Remembering Artist and Curator Terrell Davis

On December 30th, 2020, the world suddenly and unexpectedly lost the bright light of Terrell Davis. Artists kytten janae and Joshua Keeney are organizing this Medical Expense Relief fundraiser on behalf of his family. All donations go directly to the Davis Family.

In June of 2013, I asked Terrell Davis to share some thoughts about the vaporwave music he was creating, “I met lots of people w/ VISAプリペイド and thats really what counted tbh. making friends and enjoying the experience.” Terrell’s unique ability to simultaneously make great art, friends, and have fun put him in a class of his own. He naturally excelled at all three, while most of us can barely be decent at one.

I first met Terrell Davis in May of 2013 after being a fan of his music. He was about 14 or 15 at the time I met him. Immediately Terrell reminded me of my own cousins who also grew up in the North East of the United States – so much so I insisted that he connect with one of my closest friends and fellow artist Luis, because he was also from New Jersey. Terrell agreed and had a great conversation with Luis, at least from Luis’ end; though I am convinced Terrell entertained the conversation because I asked, the last thing Terrell needed from any of us was advice LOL! He was at our first Felt Zine event in New York, as well as our last one prior to the pandemic. When he would post videos of his mom singing in the shower I felt like I was eavesdropping on one of my aunts via my cousin and that familial sense crept in even more. If you have ever been to a Felt Zine event, you know we bring our family out, even if they have no idea what they are experiencing, and Terrell had a similar style, but that was part of his magic, he made everyone feel like they were his big brother, sister, cousin, and all of that. He was true to himself, showing us all how to live in our own truth and value our own influences proudly.

I watched Terrell mature from a teenager in high school, to being accepted into, and then graduating from the School of the Art Institute of Chicago (SAIC). To say he was just getting started is incorrect as he had already become one of the most influential creatives in the world before he earned his degree. However, the feeling that we were watching a star that was far from shining its brightest light cannot be shaken.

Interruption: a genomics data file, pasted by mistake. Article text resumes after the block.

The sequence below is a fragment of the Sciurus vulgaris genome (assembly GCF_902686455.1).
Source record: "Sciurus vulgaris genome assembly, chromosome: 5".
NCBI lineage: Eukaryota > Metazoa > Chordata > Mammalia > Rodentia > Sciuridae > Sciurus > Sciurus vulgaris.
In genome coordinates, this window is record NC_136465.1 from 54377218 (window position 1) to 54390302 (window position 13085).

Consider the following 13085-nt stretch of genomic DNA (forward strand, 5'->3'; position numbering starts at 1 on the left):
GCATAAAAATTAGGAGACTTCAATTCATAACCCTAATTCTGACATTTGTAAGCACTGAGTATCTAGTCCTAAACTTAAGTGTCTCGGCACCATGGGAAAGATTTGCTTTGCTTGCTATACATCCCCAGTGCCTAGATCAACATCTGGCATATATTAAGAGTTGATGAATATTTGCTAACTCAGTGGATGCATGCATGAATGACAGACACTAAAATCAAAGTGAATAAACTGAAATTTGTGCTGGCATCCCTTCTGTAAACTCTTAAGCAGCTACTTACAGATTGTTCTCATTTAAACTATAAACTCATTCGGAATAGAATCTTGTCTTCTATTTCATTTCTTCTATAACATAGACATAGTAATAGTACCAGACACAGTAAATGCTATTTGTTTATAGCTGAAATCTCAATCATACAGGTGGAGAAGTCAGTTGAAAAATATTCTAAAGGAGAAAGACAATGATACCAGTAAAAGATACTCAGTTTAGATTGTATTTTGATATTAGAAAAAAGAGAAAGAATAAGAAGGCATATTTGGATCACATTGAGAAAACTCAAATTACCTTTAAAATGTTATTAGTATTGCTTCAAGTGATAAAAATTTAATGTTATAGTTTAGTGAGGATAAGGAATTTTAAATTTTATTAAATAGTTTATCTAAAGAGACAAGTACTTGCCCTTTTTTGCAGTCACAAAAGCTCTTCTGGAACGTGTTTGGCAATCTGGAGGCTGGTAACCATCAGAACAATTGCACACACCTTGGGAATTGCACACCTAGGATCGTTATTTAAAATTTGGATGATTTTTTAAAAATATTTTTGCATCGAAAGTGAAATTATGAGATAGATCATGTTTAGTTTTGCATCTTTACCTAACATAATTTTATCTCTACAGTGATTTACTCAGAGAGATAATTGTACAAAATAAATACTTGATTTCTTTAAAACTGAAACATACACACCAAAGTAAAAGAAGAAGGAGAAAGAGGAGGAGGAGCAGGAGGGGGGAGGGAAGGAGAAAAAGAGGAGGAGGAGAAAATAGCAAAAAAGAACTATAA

Terrell belongs to the rarest class of artists and creatives – the originators. He was a trendsetter who many of the most popular names in art and design owe their careers and creative output. From the aesthetics of Seapunk, to Vaporwave, to Y2K, Terrell was a monumental, influential force. In 2016 we were trading notes about the impact of Pen & Pixel, and 1990s rap graphics, which ended up inspiring his Black Lives Matter piece we included in several gallery and museum shows we curated. He showed he was ahead of his time and most of culture in his early use of BLM iconography, and celebrating the diversity of black and queer cultures in his immersive and video art. Terrell is a creative genius that belongs in the pantheon of timeless artists that truly mastered their own self-cultivation as an exemplary gift to us all.

Its been 10 years since the creation of Felt Zine in 2011, and around 8 years since we helped to usher in a new era of net art with experimental 3D rendering at its core. Terrell played a major part in that. And while I have been as guilty as others in letting those who do not understand our art belittle it with jokes or offhand remarks, I cannot turn the other cheek any longer. In the last calendar year, I have lost two friends who I consider creative geniuses including Terrell and Thomas McMahan. Both are people who dedicated their lives to this art form and contributed to the evolution and growth of our new net art culture. Today when one looks at the art of Instagram, or the styles that make up the “crypto art” of decentralized blockchain digital art marketplaces, the influence of artists like Terrell cannot be denied. In his name, and the others that have lost their lives after championing our culture, I refuse to let net art be considered as anything less than one of the great global artistic movements, and perhaps the one of the single most importance of the early 21st century. It is the least I can do for those who gave us so much.

In loving memory of Terrell Davis,

Mark Sabb
Founder of Felt Zine

Projects and collaborations with Felt Zine and Terrell Davis

Terrell Davis, “Black Lives Matter” as seen in Felt Zine Exhibitions including FELTB4E

Group show curated by Terrell Davis and Nicole Ruggiero including Mark Sabb of Felt Zine

The digital arts community has come together to honor and remember Terrell’s incredibly artistic legacy.  Please consider donating or sharing this Medical Expense Relief fundraiser to help with unexpected and mounting medical and funeral costs. All donations go directly to the Davis Family.